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Newsletter 915
5 September 2015

Contents

1. Feedback, Notes and Comments.

2. Salop.

3. From my reading.

4. Hairy eyeballs.

5. Broom-squire.

6. Sic!

1. Feedback, Notes and Comments

Vacaday. In the last issue, I rejected this possible conflation of vacation and holiday as being silly. Peter Armstrong pointed out that real life disagrees: “A vacay-day is already a commonly used term among many working people here in California and I imagine elsewhere. It comes from filling out one’s online time sheet, and designating a day off as a ‘Vacation Day’.”

Manual. Comments were prompted by my thoughts about the use of manually for operating something with the foot. Michael Tremberth noted: “Organists are accustomed to the directions manualiter for passages to be performed with only the hands on the manuals, and pedaliter for passages to be executed similarly with the feet on the pedal board.”

“I recall an alternative,” Ian Williams wrote from the UK, “used when a piece of equipment that is supposed to act automatically fails to do so. In that case, the only option is to fall back on more primitive methods and perform the operation handraulically. Being a software engineer, I came across this also in the context of the failure of automatic code generation to do its job. Is it just me or has anyone else come across the concept of handraulic engineering?”

Searching throws up Handraulic as a trademark of an emergency hydraulic starting system for diesel engines, originally designed in France. The first recorded reference I can find is in the Shipbuilder and Marine Engine-builder of 1950, announcing that the UK firm Berger Fuel Injection had gained the rights and were selling it under the Handraulic name, trademarked the same year. The devices became widely popular (they’re still being made and sold by a successor business) and the name became well known. The evidence is that handraulic and handraulically derive as informal terms from the trademark. This is the earliest I’ve found:

An examination of the present information and the way it is obtained, handled and displayed, shows that none of it is yet in a form which enables it to be handled automatically. Information handling is, in other words, at present entirely “manumatic” or “handraulic”.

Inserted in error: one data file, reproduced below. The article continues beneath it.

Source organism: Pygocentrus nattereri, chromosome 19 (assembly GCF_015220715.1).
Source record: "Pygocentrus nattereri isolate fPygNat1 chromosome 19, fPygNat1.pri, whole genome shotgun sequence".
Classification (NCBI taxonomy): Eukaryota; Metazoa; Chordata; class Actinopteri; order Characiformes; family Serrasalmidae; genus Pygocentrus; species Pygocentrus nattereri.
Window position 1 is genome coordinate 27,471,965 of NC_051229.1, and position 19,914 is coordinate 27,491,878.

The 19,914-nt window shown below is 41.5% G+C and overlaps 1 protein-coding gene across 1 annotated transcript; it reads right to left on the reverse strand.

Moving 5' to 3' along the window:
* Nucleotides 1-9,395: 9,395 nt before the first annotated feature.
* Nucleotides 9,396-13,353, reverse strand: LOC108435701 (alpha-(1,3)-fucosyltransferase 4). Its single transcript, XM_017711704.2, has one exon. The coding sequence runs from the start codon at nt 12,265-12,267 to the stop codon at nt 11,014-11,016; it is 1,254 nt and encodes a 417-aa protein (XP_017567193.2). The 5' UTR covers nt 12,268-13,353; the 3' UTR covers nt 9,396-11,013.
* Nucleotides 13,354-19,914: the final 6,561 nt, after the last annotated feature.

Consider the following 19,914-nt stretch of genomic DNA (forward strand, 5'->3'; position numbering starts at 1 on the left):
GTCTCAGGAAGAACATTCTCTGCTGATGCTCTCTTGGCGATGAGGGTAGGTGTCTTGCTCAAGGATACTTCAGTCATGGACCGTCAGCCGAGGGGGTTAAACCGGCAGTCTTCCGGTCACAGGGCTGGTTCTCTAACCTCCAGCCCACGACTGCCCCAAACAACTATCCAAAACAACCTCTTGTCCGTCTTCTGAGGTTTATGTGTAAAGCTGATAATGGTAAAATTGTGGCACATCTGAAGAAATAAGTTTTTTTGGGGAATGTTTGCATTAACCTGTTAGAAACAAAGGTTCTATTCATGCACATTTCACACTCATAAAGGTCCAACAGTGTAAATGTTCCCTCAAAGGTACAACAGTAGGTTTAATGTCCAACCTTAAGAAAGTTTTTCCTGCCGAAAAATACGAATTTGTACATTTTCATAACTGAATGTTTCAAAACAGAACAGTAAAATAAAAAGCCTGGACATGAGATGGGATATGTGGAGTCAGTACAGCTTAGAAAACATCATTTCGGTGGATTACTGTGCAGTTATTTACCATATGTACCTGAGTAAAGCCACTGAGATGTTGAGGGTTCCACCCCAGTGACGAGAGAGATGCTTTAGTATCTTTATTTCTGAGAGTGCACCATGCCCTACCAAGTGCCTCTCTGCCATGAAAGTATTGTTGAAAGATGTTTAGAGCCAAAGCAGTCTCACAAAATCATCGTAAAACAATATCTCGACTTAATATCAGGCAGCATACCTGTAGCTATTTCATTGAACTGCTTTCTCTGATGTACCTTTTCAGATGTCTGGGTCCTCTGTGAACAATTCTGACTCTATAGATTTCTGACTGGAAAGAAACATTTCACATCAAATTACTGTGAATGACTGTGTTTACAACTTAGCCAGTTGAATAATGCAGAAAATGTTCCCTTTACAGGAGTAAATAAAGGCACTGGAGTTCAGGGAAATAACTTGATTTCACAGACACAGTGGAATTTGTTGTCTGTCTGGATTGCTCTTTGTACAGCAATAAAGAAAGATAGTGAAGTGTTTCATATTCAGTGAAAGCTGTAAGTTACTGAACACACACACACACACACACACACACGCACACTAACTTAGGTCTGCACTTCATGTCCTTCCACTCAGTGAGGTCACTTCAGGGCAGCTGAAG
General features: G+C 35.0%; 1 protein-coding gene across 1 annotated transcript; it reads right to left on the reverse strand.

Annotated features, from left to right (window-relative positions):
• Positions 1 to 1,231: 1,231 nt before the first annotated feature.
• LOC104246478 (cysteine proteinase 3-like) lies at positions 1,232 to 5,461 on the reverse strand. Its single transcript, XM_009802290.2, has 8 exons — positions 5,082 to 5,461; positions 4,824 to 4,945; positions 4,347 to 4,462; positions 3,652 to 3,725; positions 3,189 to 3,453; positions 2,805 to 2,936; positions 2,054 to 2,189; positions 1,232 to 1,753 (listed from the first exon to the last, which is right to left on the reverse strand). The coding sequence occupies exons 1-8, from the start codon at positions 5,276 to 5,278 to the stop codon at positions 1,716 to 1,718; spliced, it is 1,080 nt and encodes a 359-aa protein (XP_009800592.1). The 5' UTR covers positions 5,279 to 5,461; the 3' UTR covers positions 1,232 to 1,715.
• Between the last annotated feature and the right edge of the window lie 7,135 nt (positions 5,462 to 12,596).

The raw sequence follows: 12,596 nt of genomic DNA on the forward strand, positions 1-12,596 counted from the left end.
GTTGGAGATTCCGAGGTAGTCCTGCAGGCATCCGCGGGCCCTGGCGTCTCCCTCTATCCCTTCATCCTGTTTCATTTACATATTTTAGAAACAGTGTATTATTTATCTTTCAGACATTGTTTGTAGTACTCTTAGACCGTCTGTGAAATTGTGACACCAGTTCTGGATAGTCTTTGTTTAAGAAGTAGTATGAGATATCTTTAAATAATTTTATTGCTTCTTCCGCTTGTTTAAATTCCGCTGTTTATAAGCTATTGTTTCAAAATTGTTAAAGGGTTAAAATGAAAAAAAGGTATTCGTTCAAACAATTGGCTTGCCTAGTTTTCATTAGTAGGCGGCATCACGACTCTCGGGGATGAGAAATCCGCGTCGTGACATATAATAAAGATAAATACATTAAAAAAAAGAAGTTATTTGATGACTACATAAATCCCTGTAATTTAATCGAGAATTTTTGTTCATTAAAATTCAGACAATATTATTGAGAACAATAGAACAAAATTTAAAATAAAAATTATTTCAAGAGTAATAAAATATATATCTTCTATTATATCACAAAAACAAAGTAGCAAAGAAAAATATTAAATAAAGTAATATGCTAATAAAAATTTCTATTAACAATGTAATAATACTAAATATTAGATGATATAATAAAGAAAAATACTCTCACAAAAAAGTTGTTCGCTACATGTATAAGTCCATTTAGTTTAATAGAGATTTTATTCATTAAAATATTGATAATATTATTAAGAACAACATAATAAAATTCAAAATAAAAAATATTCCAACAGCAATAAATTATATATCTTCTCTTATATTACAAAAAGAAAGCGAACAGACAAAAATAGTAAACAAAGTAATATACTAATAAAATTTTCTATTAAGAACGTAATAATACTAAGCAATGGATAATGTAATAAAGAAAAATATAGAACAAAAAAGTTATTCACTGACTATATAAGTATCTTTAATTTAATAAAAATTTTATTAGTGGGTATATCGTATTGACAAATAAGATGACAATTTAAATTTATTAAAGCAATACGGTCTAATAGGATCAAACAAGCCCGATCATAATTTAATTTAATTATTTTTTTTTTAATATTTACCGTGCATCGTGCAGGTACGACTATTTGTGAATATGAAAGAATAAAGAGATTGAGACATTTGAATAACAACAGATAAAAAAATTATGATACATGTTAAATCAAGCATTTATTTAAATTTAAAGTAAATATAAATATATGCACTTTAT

British Communications and Electronics, 1959.

Sicced. The last issue included a Sic! item from the Guardian. A more-in-sorrow-than-in-anger message came from one of the staff at the Readers’ Editor office, saying that they had corrected the story and would have done so much earlier had anybody told them about it. Subeditors: a vanished breed.

Oxford Dictionary Quizzes. Last time, I mentioned four quizzes set by the people at Oxford Dictionaries to test visitors’ knowledge of the vocabulary of four regional Englishes. I wondered how well natives would succeed with the quiz for their own language. Ada Robinson wrote: “I did all four of the Oxford Dictionary quizzes. I’m from far western Canada (Victoria, BC), and wasn’t surprised I did worst on the Australian test. However, I did better on the British and American tests than I did on the Canadian one! A number of words in the Canadian quiz were unknown to me — I suspect they are eastern Canadianisms. There’s a lot of prairie and muskeg between BC and Ontario.”

2. Salop

A British reader encountering this word would be likely to think of the county of Shropshire, whose name is thus historically abbreviated. Somebody who lives there is a Salopian. It might not look it but Salop and Salopian are indeed connected to Shropshire. It’s in part the result of a split a thousand years ago between the Old English and Norman-French names for the county town of Shrewsbury.

My recent reading of John Warren’s The Nature of Crops has thrown up a quite different sense of salopian, one which the Oxford English Dictionary notes only as a one-off invented word dated 1822. The link is with a foodstuff that has been spelled salup, saloop and salep as well as salop.

The main ingredient was the powdered root of orchids, boiled in water to make a thick starchy drink. In Britain the usual source was the early purple orchid, at the time so common in meadows and pastures that it was harvested in bulk. The first use of the roots was medicinal, to correct various internal problems. It was also thought to increase fertility in men and act as an aphrodisiac, because its twin tubers resembled testicles.

Early purple orchd
The early purple orchid, showing its twin tubers.

The orchid was once known as dogstones or dog’s cods for this reason. Salop comes from the same idea: it has been traced via Portuguese and Turkish to the Arabic khasyu ‘th-tha‘lab for an orchid, literally fox’s testicles.

Salop became fashionable in the later seventeenth and eighteenth centuries as a restorative drink, which at a shilling an ounce was much cheaper than the imported coffee, tea and chocolate drunk by more prosperous classes. A recipe: